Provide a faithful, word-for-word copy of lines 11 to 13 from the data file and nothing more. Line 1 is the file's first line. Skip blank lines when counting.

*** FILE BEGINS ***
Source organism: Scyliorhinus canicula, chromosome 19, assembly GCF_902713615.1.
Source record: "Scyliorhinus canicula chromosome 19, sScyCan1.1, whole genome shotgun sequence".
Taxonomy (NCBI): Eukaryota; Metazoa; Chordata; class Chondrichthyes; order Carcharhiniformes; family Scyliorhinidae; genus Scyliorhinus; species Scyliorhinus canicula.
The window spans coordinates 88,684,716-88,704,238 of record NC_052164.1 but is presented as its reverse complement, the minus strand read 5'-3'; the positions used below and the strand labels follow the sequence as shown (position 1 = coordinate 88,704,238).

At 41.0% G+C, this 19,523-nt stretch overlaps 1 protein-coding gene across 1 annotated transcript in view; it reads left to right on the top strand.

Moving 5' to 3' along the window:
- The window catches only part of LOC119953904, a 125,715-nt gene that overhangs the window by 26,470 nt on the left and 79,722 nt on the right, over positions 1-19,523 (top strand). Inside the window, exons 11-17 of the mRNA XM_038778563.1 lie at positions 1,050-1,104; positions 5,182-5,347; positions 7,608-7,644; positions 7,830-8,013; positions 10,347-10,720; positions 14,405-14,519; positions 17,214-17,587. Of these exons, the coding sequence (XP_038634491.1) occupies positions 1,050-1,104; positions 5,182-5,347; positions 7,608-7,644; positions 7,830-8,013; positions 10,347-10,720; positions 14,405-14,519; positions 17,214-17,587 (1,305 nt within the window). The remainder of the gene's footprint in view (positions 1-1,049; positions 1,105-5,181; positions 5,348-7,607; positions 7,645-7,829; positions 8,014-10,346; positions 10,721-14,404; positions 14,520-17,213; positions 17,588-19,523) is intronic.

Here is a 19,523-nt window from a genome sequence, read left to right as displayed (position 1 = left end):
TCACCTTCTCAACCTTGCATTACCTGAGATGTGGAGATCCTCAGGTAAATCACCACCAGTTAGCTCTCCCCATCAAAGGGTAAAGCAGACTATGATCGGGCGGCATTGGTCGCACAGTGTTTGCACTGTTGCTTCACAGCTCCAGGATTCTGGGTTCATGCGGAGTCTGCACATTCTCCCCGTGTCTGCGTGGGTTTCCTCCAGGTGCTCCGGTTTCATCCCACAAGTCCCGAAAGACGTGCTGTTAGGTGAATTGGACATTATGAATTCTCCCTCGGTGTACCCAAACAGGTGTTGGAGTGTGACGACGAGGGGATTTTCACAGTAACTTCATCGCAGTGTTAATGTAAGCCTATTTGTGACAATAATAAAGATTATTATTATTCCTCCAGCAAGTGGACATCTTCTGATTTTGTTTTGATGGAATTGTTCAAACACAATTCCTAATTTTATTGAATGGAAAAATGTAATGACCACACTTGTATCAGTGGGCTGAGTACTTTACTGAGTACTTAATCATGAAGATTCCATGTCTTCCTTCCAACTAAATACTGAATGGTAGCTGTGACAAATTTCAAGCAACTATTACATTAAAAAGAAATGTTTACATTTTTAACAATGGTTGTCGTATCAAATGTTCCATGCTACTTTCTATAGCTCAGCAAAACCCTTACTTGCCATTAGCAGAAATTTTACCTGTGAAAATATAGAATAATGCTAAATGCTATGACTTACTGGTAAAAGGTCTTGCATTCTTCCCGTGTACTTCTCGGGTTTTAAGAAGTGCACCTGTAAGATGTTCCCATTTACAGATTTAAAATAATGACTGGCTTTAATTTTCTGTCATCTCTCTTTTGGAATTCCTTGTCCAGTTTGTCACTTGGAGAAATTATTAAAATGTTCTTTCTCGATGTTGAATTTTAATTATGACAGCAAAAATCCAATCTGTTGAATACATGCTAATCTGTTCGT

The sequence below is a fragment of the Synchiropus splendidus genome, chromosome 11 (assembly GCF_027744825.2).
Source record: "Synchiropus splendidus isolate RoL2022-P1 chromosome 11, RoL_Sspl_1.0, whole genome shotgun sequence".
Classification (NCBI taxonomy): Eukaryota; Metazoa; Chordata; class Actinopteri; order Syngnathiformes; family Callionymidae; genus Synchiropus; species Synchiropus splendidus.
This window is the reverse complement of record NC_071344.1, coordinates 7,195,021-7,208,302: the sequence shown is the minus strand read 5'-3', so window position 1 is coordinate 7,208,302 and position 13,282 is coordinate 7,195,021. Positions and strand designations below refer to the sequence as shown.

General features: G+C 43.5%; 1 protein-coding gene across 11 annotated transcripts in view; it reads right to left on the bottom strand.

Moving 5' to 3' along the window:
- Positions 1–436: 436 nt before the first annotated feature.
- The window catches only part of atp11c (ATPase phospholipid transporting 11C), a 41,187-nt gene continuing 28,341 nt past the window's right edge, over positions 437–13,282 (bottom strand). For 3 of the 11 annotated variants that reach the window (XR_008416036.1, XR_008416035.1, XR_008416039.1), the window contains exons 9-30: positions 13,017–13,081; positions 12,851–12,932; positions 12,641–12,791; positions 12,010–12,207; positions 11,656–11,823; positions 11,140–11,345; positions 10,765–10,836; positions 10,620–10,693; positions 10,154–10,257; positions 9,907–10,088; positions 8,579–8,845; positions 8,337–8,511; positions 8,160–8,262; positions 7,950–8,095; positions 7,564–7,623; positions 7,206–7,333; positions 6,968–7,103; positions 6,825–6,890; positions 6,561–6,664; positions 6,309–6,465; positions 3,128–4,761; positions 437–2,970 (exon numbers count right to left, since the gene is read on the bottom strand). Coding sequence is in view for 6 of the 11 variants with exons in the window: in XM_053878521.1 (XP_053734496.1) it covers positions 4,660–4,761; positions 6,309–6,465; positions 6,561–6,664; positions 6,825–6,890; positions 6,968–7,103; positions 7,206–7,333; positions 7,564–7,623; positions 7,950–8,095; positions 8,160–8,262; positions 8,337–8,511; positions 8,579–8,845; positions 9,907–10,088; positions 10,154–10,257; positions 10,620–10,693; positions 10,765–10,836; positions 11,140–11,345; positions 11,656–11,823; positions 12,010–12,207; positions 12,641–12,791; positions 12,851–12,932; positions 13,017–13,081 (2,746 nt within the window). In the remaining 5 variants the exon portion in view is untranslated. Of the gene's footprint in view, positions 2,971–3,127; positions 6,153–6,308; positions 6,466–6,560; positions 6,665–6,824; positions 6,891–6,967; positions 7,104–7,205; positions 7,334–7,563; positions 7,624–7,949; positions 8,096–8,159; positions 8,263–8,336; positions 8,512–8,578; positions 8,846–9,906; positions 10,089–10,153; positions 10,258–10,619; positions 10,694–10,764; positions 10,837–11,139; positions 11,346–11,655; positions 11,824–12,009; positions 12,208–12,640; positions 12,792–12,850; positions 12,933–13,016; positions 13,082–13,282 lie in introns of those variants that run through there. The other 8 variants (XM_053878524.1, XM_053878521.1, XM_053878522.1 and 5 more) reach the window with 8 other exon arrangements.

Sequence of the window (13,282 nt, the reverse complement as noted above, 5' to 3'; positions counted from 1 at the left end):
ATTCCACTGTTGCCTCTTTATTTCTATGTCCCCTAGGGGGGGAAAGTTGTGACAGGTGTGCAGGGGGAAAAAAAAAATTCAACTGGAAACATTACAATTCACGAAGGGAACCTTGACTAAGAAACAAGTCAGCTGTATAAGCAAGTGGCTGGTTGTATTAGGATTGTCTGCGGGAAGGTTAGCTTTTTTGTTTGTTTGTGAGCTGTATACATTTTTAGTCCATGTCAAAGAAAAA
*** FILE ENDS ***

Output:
Source record: "Synchiropus splendidus isolate RoL2022-P1 chromosome 11, RoL_Sspl_1.0, whole genome shotgun sequence".
Classification (NCBI taxonomy): Eukaryota; Metazoa; Chordata; class Actinopteri; order Syngnathiformes; family Callionymidae; genus Synchiropus; species Synchiropus splendidus.
This window is the reverse complement of record NC_071344.1, coordinates 7,195,021-7,208,302: the sequence shown is the minus strand read 5'-3', so window position 1 is coordinate 7,208,302 and position 13,282 is coordinate 7,195,021. Positions and strand designations below refer to the sequence as shown.